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Eight months ago, we ushered in a new year and a new party in control of the White House, yet the ever-rising national debt seems to be eternal.
Nevertheless, we are periodically treated to the dog-and-pony show that Congress and the president put on whenever the nation is about to bump up against the debt ceiling, which is inevitably raised, but we can’t help but think that things might be even worse if politicians were not forced to at least pay lip service to fiscal restraint. We just wish voters would show more resolve in holding them to their promises of fiscal responsibility.
In the latest debt-ceiling circus, President Donald Trump struck a deal with Democrats this month to boost the debt ceiling in the short term, which should extend the nation’s credit until Dec. 15, and tied this to funding for hurricane relief. As a result, the national debt officially eclipsed $20 trillion for the first time, surpassing a dubious milestone. Even if you remove the $5.5 trillion in intragovernmental debt, which various parts of the government owe to one another, this translates to more than $125,000 per U.S. household.
And the government’s official debt statistic is likely significantly underreported. Adding in other debts like unfunded Social Security and Medicaid promises, Truth in Accounting pegs the total at more than $103 trillion — well north of $800,000 per household — and Boston University economist Laurence Kotlikoff estimates that the figure may exceed $200 trillion.
It would at least be somewhat understandable for the country to rack up massive debt if it was because we were in the midst of a severe economic depression or an existential military conflict, but the debt has continued to rise substantially despite the facts that we are in an extended economic recovery and the federal government is continuing to take in record levels of tax revenue. For the first 11 months of the fiscal year, which ended on Aug. 31, the federal government took in just shy of $3 trillion, yet it spent more than $3.6 trillion, resulting in a $674 billion deficit.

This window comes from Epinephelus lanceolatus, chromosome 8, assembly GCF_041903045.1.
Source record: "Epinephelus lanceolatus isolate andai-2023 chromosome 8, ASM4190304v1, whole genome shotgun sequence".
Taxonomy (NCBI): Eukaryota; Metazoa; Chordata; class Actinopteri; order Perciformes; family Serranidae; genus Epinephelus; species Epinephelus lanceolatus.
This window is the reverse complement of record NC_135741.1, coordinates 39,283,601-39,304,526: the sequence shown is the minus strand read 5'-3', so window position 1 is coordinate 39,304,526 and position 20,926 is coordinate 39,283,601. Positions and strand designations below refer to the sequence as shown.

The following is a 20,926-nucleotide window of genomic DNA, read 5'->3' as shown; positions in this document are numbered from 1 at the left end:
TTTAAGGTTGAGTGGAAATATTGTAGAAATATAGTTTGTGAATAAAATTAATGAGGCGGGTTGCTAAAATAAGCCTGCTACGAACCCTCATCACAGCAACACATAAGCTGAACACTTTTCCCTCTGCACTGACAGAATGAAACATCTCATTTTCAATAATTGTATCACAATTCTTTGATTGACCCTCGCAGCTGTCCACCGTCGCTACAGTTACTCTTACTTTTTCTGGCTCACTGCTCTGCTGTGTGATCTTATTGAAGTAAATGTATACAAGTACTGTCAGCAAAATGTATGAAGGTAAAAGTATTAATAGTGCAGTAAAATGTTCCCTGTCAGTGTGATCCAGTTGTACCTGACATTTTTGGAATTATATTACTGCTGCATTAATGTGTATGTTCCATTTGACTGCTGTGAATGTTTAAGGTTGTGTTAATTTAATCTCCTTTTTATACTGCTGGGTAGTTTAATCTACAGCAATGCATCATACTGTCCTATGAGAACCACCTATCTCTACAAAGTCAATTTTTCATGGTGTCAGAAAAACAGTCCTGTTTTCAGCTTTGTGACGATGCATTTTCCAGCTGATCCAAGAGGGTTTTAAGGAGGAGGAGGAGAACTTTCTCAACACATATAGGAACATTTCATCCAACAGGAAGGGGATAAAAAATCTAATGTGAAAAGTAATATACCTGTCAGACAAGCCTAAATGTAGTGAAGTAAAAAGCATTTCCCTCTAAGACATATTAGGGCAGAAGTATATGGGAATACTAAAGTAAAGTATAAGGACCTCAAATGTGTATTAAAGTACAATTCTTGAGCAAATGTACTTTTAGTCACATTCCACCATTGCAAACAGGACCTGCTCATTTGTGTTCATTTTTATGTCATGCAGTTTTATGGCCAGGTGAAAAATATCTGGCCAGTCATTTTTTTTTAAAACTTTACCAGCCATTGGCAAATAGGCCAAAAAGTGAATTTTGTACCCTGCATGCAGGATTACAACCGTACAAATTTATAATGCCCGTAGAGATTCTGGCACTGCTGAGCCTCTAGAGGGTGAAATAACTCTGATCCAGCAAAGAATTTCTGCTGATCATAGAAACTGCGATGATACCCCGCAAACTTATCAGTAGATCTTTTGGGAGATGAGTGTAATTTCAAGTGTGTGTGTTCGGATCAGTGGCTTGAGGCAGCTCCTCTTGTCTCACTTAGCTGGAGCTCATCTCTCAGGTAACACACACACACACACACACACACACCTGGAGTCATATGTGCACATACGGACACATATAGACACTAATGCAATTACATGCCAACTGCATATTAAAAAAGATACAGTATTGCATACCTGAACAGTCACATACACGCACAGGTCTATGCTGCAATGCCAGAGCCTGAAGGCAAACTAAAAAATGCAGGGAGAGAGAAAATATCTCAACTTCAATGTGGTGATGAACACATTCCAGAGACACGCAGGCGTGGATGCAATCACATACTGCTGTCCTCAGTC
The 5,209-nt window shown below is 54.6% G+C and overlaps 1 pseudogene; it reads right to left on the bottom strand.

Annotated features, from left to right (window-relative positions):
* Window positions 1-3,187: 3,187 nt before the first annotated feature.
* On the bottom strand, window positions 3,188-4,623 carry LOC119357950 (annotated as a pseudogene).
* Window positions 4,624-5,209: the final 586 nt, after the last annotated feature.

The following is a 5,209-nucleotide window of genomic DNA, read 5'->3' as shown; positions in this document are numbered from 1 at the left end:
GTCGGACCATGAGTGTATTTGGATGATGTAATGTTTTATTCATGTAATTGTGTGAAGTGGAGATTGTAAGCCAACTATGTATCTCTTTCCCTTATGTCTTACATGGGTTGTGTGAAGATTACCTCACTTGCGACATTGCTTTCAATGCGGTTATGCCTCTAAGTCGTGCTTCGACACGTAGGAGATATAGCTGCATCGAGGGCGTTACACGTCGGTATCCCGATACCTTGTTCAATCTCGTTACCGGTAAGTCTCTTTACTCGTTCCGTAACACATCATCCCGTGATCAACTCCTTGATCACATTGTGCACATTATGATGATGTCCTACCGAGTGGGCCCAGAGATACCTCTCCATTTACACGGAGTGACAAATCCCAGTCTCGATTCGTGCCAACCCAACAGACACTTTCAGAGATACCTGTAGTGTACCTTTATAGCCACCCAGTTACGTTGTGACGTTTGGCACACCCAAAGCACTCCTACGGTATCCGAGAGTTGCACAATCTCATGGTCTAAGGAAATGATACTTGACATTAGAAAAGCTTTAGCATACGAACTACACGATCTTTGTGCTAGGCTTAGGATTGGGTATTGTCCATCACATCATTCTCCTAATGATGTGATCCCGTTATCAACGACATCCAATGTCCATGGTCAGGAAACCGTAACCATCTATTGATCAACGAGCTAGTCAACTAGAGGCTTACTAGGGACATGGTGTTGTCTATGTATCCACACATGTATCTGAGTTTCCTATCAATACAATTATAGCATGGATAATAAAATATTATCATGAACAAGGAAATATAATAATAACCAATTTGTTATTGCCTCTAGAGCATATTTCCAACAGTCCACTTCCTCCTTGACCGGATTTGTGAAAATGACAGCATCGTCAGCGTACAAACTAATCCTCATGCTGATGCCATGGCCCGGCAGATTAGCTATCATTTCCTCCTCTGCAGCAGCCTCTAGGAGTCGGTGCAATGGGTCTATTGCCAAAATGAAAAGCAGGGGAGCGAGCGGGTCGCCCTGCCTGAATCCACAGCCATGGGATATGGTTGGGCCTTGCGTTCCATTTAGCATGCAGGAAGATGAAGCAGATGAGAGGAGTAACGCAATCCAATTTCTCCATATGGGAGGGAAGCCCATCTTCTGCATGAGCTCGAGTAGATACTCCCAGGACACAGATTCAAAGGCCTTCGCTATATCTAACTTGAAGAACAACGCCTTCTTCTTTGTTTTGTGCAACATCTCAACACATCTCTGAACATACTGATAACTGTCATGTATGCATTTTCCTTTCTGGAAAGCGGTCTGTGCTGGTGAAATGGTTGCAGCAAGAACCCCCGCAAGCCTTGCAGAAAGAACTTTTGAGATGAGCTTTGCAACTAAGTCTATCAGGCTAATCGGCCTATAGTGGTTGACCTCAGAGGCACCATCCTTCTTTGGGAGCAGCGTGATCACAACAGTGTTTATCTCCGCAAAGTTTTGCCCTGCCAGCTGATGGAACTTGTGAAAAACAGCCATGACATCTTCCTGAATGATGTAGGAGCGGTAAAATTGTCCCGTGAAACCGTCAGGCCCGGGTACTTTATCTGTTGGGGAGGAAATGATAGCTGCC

Moreover, our interest payments on the debt have been suppressed by the Federal Reserve forcing interest rates to artificially low rates, at near zero, which has decimated the savings of a generation. Interest rates on the debt are now about 2.3 percent, down from 8.8 percent in 1988
 “The growth in debt is not sustainable,” Congressional Budget Office Director Keith Hall warned in 2015. “At some point, it’s going to get to a very high level. Obviously, you can’t predict tipping points, but at some point it becomes a problem.”
One thing seems clear: No matter which political party is in power, our elected leaders do not intend ever to pay off all our debt. This will continue to be the case until, or unless, enough voters demand that it become a top priority — and even that may not be enough.
It is difficult to even get one’s mind around a figure as large as $20 trillion, much less $200 trillion, causing most people, including politicians, to tune out and ignore it — but we do so at our peril. Just ask Greece, or Argentina, or Zimbabwe, or Russia, or Puerto Rico — the list goes on.
Orange County Register, Sept. 22

 

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